“This grant is another successful example of the collaborative and strategic efforts of the University of Indianapolis with area schools to respond to the workforce development needs of our state,” said University President Robert Manuel. “Through innovation and creativity, we train future teachers to inspire students in STEM fields and best prepare them for the many future career opportunities while addressing the growing need of employers.”
On a recent tour of the University of Indianapolis’ School of Nursing, Rebecca “Becca” Cartledge introduced visitors to “Lou,” one of the lifelike mannequins used to train nursing students in the Nursing Simulation Lab, also known as the Sim Center.
Becca Cartledge, center
Cartledge, the nursing coordinator who runs the Sim Center, outlined Lou’s impressive capabilities, including the simulation of a heart murmur. UIndy nursing students also can check his respiration and insert an intravenous drip into his arm – and even resuscitate him.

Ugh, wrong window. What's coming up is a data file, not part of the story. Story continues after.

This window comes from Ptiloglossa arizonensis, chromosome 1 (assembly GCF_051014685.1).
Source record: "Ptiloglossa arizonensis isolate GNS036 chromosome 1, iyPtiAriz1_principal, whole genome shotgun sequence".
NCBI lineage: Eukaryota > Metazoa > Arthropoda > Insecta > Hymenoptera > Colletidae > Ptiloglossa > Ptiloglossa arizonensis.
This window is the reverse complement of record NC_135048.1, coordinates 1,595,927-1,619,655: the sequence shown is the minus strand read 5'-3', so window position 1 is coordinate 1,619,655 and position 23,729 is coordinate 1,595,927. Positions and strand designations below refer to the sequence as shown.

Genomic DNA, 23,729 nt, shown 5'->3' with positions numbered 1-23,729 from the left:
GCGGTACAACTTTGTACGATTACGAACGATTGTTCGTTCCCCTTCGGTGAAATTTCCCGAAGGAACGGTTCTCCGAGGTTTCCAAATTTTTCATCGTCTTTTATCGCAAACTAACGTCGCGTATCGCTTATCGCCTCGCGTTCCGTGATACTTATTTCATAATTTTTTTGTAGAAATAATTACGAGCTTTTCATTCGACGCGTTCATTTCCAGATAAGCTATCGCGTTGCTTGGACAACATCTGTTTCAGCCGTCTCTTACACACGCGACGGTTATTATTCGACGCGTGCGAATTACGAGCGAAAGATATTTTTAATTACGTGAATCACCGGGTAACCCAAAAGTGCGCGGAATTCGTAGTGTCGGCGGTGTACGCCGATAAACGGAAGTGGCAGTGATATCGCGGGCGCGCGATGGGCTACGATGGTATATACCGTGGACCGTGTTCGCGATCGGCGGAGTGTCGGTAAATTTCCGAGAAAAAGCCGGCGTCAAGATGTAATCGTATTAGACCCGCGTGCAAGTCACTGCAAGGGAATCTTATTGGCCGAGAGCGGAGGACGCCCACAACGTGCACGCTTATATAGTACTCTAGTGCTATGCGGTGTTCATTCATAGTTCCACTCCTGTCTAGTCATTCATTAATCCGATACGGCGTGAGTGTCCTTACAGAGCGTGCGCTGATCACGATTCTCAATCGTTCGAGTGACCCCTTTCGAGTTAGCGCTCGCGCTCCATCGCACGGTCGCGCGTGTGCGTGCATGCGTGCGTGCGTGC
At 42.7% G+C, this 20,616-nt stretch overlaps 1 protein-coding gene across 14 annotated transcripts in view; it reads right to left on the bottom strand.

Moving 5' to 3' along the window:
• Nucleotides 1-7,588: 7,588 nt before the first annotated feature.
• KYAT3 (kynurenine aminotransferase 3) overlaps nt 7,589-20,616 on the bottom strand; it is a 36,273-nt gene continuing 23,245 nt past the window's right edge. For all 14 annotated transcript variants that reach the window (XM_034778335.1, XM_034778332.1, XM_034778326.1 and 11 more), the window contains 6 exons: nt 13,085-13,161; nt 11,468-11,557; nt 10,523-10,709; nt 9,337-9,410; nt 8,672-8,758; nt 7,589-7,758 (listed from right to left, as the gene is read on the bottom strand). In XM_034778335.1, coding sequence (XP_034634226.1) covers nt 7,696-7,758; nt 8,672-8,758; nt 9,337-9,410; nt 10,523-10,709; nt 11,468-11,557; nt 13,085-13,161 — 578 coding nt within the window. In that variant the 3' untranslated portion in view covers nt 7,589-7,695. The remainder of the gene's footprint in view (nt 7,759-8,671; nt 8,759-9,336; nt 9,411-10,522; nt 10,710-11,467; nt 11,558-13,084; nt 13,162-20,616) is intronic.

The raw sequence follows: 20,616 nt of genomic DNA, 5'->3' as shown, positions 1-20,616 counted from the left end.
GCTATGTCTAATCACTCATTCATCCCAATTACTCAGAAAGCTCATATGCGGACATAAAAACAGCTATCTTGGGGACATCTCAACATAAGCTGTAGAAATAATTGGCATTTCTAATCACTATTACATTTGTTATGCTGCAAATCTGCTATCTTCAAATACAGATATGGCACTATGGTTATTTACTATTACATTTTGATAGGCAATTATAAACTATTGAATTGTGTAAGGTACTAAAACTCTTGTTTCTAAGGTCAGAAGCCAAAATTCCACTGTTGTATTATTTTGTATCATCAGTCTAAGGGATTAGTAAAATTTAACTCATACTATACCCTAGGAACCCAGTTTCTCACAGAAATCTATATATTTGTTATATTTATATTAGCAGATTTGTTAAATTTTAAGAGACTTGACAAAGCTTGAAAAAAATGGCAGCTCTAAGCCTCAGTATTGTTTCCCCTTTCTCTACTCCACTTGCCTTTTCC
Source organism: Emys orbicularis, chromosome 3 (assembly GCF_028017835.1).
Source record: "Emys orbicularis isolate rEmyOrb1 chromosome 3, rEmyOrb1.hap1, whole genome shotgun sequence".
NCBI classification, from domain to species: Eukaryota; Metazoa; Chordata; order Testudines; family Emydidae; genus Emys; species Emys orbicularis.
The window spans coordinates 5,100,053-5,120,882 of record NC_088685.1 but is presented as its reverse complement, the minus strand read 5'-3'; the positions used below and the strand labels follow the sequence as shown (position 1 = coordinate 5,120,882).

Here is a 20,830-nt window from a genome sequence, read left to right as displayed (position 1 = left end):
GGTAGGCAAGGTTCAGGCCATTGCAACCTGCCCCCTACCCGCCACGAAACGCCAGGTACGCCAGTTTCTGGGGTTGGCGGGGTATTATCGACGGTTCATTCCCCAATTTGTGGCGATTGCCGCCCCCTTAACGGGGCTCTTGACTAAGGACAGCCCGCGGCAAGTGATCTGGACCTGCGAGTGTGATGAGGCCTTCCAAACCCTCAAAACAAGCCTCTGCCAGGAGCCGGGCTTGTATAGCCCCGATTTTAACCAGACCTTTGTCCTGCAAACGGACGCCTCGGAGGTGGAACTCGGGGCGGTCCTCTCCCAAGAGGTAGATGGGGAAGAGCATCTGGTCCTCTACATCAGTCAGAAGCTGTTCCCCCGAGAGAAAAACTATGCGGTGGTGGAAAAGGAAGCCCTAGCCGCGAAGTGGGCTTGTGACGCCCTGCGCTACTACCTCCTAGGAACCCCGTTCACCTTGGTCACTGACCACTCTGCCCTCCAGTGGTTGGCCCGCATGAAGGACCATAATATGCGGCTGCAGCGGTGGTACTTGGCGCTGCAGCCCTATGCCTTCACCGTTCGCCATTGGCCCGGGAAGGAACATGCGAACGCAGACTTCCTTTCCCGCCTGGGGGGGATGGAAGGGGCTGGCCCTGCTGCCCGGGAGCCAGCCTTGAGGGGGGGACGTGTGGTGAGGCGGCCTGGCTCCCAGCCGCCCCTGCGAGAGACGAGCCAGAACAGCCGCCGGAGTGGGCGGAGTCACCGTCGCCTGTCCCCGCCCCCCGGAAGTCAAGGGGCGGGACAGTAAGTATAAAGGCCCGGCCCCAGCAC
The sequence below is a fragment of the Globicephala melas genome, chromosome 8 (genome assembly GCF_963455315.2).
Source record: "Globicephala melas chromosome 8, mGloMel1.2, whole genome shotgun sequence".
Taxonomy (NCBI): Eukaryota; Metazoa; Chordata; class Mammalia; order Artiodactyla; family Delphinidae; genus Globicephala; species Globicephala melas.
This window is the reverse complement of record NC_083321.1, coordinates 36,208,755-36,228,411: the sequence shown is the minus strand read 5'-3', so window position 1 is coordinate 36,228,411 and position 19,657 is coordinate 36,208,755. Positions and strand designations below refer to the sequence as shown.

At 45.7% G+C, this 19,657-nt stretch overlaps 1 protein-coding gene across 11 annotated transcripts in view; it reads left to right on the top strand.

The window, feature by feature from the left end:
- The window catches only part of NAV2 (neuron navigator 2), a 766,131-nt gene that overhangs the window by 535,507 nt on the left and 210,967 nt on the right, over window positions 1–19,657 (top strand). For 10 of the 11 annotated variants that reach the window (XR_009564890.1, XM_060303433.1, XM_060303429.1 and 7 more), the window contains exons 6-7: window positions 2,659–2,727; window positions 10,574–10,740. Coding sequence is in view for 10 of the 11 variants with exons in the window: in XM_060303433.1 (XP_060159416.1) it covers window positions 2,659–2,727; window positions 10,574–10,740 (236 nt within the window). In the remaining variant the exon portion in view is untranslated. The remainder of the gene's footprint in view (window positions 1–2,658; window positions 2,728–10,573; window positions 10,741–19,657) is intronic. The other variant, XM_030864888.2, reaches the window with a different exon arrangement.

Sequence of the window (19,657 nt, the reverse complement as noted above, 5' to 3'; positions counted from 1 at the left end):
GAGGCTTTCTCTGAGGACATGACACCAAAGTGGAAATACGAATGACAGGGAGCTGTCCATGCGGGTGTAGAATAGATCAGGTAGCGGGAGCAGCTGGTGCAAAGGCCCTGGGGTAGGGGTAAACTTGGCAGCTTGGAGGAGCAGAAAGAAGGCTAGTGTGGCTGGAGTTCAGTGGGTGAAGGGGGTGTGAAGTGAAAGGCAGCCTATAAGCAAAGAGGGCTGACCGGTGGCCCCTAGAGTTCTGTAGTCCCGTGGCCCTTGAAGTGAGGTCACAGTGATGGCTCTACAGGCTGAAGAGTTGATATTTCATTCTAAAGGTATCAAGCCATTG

Then Cartledge shared some surprising news.
“Lou’s going to die today,” Cartledge said, explaining that a simulated patient death is part of the training process. That emphasis on a realistic learning experience makes UIndy’s nursing program robust, as it focuses students on the real-life situations they’ll encounter in the field. The UIndy Sim Center is designed to be as close to a real hospital setting as possible.
The University of Indianapolis Student Business Leadership Academy (SBLA) continued its tradition of giving back during spring break with a visit to Habitat for Humanity in Savannah, Ga., in March.
Six students participated in the University of Indianapolis Student Business Leadership Academy (SBLA) Habitat for Humanity trip to Savannah, Ga., in March 2017.
While Habitat for Humanity is the biggest service opportunity of the year for business students, it’s one of many service-learning projects available throughout the year, including volunteer work with Junior Achievement and Christel House South.